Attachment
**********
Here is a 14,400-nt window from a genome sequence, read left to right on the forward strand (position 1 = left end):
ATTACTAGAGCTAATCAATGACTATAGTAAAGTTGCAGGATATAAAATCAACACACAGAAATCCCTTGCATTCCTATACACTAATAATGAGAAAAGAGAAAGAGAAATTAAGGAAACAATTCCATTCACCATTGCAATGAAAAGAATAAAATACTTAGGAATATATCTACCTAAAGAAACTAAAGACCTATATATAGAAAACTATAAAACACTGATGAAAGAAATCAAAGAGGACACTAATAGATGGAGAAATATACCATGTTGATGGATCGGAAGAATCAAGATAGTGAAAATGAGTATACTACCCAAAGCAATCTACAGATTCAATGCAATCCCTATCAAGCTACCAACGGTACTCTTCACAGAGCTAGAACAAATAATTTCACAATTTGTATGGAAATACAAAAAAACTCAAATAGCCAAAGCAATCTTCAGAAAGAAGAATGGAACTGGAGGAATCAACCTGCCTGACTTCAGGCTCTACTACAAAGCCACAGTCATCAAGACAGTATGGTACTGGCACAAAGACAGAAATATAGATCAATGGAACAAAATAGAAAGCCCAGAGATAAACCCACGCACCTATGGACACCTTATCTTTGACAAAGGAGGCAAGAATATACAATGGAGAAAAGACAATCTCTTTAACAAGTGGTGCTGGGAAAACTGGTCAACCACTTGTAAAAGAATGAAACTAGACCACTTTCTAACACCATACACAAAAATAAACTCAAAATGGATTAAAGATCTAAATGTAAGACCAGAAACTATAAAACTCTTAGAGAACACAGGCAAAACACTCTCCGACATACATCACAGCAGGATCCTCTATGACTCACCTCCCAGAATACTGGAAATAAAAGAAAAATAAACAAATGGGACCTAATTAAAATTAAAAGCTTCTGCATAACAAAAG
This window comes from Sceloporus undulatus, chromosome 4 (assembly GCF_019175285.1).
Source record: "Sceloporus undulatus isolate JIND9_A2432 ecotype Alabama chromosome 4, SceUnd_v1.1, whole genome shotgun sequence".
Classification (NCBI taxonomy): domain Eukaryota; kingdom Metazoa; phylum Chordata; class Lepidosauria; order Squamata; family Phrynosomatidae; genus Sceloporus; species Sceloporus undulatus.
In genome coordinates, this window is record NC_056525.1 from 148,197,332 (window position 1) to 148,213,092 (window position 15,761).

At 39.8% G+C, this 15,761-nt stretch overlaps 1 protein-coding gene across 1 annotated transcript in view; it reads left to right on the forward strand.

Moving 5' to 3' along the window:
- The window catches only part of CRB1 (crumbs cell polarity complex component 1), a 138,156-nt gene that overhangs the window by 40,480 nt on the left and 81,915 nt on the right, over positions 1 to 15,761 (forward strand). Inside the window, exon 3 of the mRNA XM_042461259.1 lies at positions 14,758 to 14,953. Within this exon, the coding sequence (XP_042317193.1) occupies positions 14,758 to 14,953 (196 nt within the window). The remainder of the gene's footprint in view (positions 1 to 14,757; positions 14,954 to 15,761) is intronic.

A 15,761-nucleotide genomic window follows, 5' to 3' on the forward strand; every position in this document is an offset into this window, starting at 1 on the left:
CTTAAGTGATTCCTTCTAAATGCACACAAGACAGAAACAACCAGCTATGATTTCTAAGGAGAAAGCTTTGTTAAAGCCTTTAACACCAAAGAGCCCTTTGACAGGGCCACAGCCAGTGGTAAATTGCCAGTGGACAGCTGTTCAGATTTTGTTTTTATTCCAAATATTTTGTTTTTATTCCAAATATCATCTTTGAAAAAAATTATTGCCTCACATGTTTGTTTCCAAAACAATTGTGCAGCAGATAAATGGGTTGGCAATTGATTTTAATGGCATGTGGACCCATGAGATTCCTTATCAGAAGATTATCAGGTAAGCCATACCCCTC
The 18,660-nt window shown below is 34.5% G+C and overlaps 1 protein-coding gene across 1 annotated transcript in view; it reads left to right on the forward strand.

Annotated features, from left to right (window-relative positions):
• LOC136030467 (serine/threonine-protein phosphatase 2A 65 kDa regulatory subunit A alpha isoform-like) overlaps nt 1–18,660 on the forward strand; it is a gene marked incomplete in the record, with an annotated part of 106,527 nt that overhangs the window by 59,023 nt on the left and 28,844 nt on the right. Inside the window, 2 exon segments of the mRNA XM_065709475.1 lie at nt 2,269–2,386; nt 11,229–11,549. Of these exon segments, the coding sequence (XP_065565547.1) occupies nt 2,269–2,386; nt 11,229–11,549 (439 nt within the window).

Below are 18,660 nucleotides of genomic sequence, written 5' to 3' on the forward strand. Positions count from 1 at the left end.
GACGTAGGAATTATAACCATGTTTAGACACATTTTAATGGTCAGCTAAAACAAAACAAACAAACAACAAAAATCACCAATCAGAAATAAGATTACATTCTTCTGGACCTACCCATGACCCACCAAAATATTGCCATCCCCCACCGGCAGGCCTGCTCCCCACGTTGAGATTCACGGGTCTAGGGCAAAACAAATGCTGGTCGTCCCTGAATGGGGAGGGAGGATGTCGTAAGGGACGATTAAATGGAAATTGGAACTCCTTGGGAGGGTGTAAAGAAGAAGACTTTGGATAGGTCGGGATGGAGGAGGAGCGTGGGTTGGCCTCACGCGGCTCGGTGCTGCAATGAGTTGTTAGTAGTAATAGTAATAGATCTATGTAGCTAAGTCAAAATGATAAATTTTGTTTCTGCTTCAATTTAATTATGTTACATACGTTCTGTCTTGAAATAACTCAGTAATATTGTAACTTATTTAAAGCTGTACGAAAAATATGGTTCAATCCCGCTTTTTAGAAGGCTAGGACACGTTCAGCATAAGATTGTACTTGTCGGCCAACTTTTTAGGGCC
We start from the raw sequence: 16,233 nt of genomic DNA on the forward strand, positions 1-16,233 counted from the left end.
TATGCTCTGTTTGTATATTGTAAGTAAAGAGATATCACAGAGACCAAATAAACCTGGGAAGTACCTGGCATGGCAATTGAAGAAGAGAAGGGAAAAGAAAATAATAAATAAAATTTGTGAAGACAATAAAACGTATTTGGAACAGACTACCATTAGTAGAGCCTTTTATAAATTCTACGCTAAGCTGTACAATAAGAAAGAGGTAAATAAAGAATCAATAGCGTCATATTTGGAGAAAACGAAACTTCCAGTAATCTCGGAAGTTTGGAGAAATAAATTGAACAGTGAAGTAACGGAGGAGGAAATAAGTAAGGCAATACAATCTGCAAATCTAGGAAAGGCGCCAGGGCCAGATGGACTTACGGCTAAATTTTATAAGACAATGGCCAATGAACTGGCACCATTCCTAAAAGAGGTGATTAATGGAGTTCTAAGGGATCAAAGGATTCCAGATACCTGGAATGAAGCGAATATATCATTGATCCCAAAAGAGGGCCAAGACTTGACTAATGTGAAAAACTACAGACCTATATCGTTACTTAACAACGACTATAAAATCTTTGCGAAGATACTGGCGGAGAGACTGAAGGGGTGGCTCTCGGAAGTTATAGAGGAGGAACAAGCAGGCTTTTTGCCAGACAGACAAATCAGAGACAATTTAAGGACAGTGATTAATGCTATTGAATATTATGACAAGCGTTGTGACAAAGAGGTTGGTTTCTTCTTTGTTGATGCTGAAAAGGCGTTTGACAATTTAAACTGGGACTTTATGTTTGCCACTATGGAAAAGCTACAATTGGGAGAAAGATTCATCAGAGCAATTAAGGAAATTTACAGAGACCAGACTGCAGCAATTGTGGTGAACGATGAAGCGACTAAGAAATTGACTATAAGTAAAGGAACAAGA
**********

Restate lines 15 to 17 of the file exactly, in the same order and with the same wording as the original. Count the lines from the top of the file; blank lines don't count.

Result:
Below are 18,660 nucleotides of genomic sequence, written 5' to 3' on the forward strand. Positions count from 1 at the left end.
GACGTAGGAATTATAACCATGTTTAGACACATTTTAATGGTCAGCTAAAACAAAACAAACAAACAACAAAAATCACCAATCAGAAATAAGATTACATTCTTCTGGACCTACCCATGACCCACCAAAATATTGCCATCCCCCACCGGCAGGCCTGCTCCCCACGTTGAGATTCACGGGTCTAGGGCAAAACAAATGCTGGTCGTCCCTGAATGGGGAGGGAGGATGTCGTAAGGGACGATTAAATGGAAATTGGAACTCCTTGGGAGGGTGTAAAGAAGAAGACTTTGGATAGGTCGGGATGGAGGAGGAGCGTGGGTTGGCCTCACGCGGCTCGGTGCTGCAATGAGTTGTTAGTAGTAATAGTAATAGATCTATGTAGCTAAGTCAAAATGATAAATTTTGTTTCTGCTTCAATTTAATTATGTTACATACGTTCTGTCTTGAAATAACTCAGTAATATTGTAACTTATTTAAAGCTGTACGAAAAATATGGTTCAATCCCGCTTTTTAGAAGGCTAGGACACGTTCAGCATAAGATTGTACTTGTCGGCCAACTTTTTAGGGCC
We start from the raw sequence: 16,233 nt of genomic DNA on the forward strand, positions 1-16,233 counted from the left end.